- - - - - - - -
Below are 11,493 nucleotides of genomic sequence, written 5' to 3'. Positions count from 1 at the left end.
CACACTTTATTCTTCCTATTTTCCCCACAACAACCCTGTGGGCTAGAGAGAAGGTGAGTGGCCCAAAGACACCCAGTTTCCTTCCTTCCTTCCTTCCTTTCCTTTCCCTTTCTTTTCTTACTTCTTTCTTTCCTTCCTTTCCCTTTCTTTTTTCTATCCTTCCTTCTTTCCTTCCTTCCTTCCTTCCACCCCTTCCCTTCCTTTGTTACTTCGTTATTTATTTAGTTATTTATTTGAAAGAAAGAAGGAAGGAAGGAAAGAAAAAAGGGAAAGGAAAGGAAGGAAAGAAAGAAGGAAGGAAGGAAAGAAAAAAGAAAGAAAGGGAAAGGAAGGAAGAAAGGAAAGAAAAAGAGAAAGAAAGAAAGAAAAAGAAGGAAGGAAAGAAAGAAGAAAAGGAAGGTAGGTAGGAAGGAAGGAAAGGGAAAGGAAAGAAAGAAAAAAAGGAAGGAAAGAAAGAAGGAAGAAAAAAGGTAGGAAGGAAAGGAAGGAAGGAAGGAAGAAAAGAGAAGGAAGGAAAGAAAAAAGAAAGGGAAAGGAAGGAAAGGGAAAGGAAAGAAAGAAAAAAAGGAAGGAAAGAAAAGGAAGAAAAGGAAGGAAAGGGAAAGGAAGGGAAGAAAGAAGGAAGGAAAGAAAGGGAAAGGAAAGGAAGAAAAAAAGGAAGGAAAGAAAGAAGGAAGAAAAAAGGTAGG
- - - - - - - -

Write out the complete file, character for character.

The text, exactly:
Below are 11,493 nucleotides of genomic sequence, written 5' to 3'. Positions count from 1 at the left end.
CACACTTTATTCTTCCTATTTTCCCCACAACAACCCTGTGGGCTAGAGAGAAGGTGAGTGGCCCAAAGACACCCAGTTTCCTTCCTTCCTTCCTTCCTTTCCTTTCCCTTTCTTTTCTTACTTCTTTCTTTCCTTCCTTTCCCTTTCTTTTTTCTATCCTTCCTTCTTTCCTTCCTTCCTTCCTTCCACCCCTTCCCTTCCTTTGTTACTTCGTTATTTATTTAGTTATTTATTTGAAAGAAAGAAGGAAGGAAGGAAAGAAAAAAGGGAAAGGAAAGGAAGGAAAGAAAGAAGGAAGGAAGGAAAGAAAAAAGAAAGAAAGGGAAAGGAAGGAAGAAAGGAAAGAAAAAGAGAAAGAAAGAAAGAAAAAGAAGGAAGGAAAGAAAGAAGAAAAGGAAGGTAGGTAGGAAGGAAGGAAAGGGAAAGGAAAGAAAGAAAAAAAGGAAGGAAAGAAAGAAGGAAGAAAAAAGGTAGGAAGGAAAGGAAGGAAGGAAGGAAGAAAAGAGAAGGAAGGAAAGAAAAAAGAAAGGGAAAGGAAGGAAAGGGAAAGGAAAGAAAGAAAAAAAGGAAGGAAAGAAAAGGAAGAAAAGGAAGGAAAGGGAAAGGAAGGGAAGAAAGAAGGAAGGAAAGAAAGGGAAAGGAAAGGAAGAAAAAAAGGAAGGAAAGAAAGAAGGAAGAAAAAAGGTAGG